Contrasting styles clash in UK-MSU

March, 21, 2010
03/21/10
8:44
PM ET
LOUISVILLE, Ky. -- The differences likely to define Monday's second-round game between No. 4 seed Kentucky and No. 5 seed Michigan State are about as subtle as the differences in accents between Kentucky coach Matthew Mitchell's drawl and Michigan State coach Suzy Merchant's Midwestern vowels.

In other words, you don't need to be John Wooden to spot the battleground.

Michigan State is big, most notably in the form of 6-foot-9 Allyssa DeHaan, but more tellingly in the big frames the Spartans deploy across the court. Seemingly the whole roster is about 6-1 and solid. The Spartans are a good, if perhaps not great, rebounding team. And more than that, they excel when fans start to notice the shot clock and opponents start to notice the toll cutting through the middle or bodying up on defense is taking.

Kentucky can't claim similar size. Liberty entered the NCAA tournament as the nation's leader in rebounding margin, but it was still striking to see the Flames come away from their first-round game against the Wildcats with a 38-26 edge on the boards. It's not a perfect measure, but if Lykendra Johnson, Aisha Jefferson, Lauren Aitch and even DeHaan start piling up rebounds, it could be an indication of bigger problems for Kentucky.

"I was disappointed in the rebounding," Mitchell said after his team advanced behind 32 points from freshman A'dia Mathies. "It is something that you're trying to get prepared for going into the game. That was an area of strength for them. It's been at times for us an Achilles' heel of sorts, and then we've had some performances when we were able to rebound."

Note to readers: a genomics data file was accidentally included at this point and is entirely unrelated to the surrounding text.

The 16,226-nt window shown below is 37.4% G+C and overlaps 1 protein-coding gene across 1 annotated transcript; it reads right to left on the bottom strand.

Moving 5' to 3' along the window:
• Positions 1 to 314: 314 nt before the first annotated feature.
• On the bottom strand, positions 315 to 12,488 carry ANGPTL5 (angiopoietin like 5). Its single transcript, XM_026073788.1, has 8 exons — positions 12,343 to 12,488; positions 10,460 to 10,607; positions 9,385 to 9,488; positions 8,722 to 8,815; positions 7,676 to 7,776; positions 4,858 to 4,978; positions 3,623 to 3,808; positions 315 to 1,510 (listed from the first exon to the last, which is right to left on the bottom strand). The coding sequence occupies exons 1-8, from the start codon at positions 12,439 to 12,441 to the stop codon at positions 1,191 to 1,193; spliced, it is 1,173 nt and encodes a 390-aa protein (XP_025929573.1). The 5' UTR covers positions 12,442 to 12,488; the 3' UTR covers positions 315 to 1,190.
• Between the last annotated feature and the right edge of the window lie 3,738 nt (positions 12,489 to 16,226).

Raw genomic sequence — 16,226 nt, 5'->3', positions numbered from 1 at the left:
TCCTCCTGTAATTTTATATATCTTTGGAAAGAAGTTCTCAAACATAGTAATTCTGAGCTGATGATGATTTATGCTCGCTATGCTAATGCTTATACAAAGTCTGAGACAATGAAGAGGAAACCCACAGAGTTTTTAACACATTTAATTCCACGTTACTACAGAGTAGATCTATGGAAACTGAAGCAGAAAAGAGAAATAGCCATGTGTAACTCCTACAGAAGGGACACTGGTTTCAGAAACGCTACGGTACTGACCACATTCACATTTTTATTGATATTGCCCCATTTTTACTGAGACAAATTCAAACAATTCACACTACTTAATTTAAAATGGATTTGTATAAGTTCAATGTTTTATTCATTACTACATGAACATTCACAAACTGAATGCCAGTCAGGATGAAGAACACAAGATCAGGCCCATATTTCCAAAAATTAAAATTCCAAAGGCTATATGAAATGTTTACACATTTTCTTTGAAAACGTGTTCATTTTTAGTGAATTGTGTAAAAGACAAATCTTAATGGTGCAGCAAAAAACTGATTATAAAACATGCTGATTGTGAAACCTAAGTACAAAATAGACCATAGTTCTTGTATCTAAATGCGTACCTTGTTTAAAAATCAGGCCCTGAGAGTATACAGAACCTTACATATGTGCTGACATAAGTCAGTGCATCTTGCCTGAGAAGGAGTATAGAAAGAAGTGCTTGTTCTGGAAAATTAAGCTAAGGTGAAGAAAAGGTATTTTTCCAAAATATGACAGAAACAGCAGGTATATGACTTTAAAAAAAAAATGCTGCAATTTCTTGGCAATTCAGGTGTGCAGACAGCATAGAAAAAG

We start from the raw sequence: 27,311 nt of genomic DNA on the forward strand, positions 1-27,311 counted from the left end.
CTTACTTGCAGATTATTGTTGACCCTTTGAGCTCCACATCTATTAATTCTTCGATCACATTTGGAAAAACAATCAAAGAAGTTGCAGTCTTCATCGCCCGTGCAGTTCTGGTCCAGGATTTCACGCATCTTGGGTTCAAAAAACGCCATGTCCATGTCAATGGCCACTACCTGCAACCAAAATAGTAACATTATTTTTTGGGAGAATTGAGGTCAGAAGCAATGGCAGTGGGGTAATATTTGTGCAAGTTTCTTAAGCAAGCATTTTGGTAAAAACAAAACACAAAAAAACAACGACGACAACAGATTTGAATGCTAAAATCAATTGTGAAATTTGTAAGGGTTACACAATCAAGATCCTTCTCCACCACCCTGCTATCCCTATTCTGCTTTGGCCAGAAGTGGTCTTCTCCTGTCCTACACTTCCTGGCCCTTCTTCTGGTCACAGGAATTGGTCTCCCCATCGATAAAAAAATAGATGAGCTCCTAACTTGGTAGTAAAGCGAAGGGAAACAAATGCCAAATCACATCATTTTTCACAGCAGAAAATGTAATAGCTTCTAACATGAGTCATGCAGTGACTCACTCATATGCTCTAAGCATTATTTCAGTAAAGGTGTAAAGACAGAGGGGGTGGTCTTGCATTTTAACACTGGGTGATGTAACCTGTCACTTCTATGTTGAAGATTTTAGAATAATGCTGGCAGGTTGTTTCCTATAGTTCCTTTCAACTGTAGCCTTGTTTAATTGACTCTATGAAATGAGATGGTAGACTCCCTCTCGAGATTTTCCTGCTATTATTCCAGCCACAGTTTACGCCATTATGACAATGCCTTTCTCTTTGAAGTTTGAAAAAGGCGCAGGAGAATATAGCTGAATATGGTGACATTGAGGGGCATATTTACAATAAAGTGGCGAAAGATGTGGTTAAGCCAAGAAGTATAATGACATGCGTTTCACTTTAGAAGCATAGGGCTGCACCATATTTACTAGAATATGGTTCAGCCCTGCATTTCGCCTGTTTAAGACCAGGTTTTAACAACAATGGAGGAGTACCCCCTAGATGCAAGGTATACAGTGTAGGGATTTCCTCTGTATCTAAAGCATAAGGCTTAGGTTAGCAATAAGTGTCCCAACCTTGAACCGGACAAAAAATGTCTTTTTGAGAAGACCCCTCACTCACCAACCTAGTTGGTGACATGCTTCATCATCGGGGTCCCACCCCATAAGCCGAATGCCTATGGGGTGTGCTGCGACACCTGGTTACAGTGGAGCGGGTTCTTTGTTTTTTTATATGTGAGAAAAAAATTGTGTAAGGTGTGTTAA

But if the Spartans are to make use of the glass, particularly on the offensive end, they first have to get the ball to the basket. Kentucky makes up for what second chances its opponents get and it doesn't by denying teams first chances on a lot of possessions. Mitchell's team ranked 14th nationally in steals and forces better than 20 turnovers per game. The Spartans take reasonably good care of the basketball, but Monday will be a whole new challenge for everyone, particularly Brittney Thomas, who leads her team in both assists and minutes per game.

Bowling Green isn't Kentucky defensively, but Thomas and Michigan State's guards were stellar in that regard in the first round. How they contend with Amber Smith and the forefront of the Wildcats' pressure will be telling.

Graham Hays covers college sports for espnW, including softball and soccer. Hays began with ESPN in 1999.

SPONSORED HEADLINES

Comments

You must be signed in to post a comment

Already have an account?